(val thy = ListFn.thy addconsts [(["listn"],"i=>i")] 
552 
val rec_doms = [("listn", "nat*list(A)")] 

553 
val sintrs = 

554 
["<0,Nil>: listn(A)", 

555 
"[ a: A; <n,l>: listn(A) ] ==> <succ(n), Cons(a,l)>: listn(A)"] 

556 
val monos = [] 

557 
val con_defs = [] 

558 
val type_intrs = nat_typechecks @ List.intrs @ [SigmaI] 

103  559 
val type_elims = [SigmaE2]); 
355  560 
\end{ttbox} 
103  561 
\hrule 
562 
\caption{Defining lists of $n$ elements} \label{listnfig} 

563 
\end{figure} 

564 

355  565 
The Isabelle/ZF version of this example suggests a general treatment of 
566 
varying parameters. Here, we use the existing datatype definition of 

567 
$\lst(A)$, with constructors $\Nil$ and~$\Cons$. Then incorporate the 

568 
parameter~$n$ into the inductive set itself, defining $\listn(A)$ as a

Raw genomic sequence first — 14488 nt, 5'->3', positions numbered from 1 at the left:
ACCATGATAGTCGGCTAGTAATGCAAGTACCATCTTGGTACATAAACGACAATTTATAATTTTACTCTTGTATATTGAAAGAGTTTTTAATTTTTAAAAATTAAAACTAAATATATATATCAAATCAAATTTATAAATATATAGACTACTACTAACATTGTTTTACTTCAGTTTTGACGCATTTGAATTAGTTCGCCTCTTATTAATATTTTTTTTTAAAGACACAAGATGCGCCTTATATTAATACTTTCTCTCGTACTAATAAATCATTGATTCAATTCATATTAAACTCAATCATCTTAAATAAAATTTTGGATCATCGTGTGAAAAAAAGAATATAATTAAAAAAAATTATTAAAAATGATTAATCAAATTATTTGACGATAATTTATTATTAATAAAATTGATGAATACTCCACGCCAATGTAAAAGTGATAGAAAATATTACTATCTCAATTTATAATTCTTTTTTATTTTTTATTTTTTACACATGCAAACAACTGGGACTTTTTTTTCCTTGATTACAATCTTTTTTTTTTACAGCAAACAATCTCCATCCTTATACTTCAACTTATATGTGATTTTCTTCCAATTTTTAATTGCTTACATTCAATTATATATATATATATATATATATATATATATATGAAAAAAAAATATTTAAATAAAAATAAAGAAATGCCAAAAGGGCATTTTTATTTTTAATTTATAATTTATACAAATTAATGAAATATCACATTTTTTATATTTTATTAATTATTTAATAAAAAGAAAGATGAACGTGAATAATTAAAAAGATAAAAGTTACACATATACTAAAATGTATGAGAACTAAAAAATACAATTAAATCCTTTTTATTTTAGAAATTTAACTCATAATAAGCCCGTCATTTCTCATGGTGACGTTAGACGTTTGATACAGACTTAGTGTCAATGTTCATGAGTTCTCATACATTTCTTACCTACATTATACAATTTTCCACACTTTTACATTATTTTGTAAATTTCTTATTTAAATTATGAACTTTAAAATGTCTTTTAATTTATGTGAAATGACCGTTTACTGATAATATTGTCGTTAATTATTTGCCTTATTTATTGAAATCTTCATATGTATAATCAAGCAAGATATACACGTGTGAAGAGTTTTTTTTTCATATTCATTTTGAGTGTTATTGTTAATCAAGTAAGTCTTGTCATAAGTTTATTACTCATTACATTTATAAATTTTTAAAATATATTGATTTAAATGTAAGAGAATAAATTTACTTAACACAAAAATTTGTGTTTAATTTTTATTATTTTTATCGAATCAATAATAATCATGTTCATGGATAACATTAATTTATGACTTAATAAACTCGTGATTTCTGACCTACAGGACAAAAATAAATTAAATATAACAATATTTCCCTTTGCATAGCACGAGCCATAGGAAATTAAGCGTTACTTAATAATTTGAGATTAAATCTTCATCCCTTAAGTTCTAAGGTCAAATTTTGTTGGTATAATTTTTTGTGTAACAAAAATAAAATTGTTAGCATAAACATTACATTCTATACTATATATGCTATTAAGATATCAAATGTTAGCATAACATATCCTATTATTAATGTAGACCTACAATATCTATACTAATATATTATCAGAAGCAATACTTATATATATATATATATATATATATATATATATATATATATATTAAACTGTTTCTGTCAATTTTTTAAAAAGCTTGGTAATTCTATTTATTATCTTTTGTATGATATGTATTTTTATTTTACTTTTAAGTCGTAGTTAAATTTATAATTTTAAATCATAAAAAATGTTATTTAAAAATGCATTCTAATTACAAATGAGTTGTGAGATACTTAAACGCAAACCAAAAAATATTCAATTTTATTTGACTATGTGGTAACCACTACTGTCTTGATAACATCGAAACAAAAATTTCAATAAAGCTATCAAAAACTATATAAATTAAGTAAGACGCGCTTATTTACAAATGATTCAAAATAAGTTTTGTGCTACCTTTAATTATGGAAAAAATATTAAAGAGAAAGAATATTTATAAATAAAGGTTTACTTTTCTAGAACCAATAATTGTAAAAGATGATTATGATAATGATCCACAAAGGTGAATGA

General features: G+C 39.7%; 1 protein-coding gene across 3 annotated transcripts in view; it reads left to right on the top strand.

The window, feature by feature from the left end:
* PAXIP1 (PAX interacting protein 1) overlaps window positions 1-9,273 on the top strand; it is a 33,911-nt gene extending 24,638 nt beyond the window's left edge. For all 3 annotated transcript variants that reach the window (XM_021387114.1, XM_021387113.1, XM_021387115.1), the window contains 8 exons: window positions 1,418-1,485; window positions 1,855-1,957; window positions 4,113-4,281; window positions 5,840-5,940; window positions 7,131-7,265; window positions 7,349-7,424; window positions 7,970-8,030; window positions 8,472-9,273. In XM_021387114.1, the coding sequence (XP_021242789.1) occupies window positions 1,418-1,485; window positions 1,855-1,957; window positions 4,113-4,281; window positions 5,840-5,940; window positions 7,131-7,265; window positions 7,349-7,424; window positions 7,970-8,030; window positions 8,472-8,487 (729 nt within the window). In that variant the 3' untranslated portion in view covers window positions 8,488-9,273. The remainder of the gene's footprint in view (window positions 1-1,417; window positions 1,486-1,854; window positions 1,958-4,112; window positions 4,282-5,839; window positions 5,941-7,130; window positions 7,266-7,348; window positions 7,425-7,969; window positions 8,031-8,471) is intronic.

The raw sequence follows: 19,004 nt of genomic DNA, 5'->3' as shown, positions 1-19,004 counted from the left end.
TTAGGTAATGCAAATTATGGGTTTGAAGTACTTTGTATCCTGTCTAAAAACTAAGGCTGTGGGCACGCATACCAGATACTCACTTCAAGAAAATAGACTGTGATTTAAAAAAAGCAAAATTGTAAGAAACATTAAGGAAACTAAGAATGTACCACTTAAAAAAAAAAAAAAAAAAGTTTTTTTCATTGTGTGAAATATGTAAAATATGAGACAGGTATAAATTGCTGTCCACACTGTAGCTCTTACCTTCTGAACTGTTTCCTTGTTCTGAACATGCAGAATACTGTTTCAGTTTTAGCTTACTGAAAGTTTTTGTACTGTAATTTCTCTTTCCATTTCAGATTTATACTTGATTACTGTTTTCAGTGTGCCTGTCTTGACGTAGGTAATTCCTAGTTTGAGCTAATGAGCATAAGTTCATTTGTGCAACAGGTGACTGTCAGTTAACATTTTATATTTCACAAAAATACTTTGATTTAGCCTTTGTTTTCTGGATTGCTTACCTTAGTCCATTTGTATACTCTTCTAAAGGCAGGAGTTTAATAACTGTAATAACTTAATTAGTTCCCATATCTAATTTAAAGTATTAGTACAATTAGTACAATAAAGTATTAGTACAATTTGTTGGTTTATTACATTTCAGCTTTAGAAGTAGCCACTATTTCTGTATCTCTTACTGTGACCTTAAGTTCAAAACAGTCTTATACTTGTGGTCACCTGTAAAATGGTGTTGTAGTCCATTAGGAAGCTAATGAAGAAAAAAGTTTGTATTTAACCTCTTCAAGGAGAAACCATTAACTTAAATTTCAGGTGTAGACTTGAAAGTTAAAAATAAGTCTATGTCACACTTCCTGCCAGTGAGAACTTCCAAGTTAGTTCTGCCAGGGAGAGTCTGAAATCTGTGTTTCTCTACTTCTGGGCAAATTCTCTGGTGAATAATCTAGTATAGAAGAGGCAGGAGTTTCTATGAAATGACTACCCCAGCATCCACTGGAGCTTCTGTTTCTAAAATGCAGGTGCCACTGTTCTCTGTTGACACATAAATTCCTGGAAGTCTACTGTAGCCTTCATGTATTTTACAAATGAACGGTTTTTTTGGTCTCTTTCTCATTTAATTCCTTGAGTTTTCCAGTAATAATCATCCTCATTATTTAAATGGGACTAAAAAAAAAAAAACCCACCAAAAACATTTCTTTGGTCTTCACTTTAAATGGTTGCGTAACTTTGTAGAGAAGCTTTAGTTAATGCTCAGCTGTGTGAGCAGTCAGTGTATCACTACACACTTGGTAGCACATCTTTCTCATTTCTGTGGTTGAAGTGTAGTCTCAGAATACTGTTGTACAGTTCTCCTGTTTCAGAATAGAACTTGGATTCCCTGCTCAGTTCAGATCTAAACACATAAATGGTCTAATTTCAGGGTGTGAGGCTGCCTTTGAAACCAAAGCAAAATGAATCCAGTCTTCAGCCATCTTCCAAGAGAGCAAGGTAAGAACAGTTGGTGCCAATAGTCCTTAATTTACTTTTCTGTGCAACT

569 
relation. It consists of pairs $\pair{n,l}$ such that $n\in\nat$ 

570 
and~$l\in\lst(A)$ and $l$ has length~$n$. In fact, $\listn(A)$ is the 

571 
converse of the length function on~$\lst(A)$. The Isabelle/ZF introduction 

572 
rules are 

103  573 
\[ \pair{0,\Nil}\in\listn(A) \qquad 
574 
\infer{\pair{\succ(n),\Cons(a,l)}\in\listn(A)} 

575 
{a\in A & \pair{n,l}\in\listn(A)} 

576 
\] 

577 
Figure~\ref{listnfig} presents the ML invocation. A theory of lists, 

578 
extended with a declaration of $\listn$, is the parent theory. The domain 

579 
is specified as $\nat\times\lst(A)$. The typechecking rules include those 

580 
for 0, $\succ$, $\Nil$ and $\Cons$. Because $\listn(A)$ is a set of pairs, 

581 
typechecking also requires introduction and elimination rules to express 

582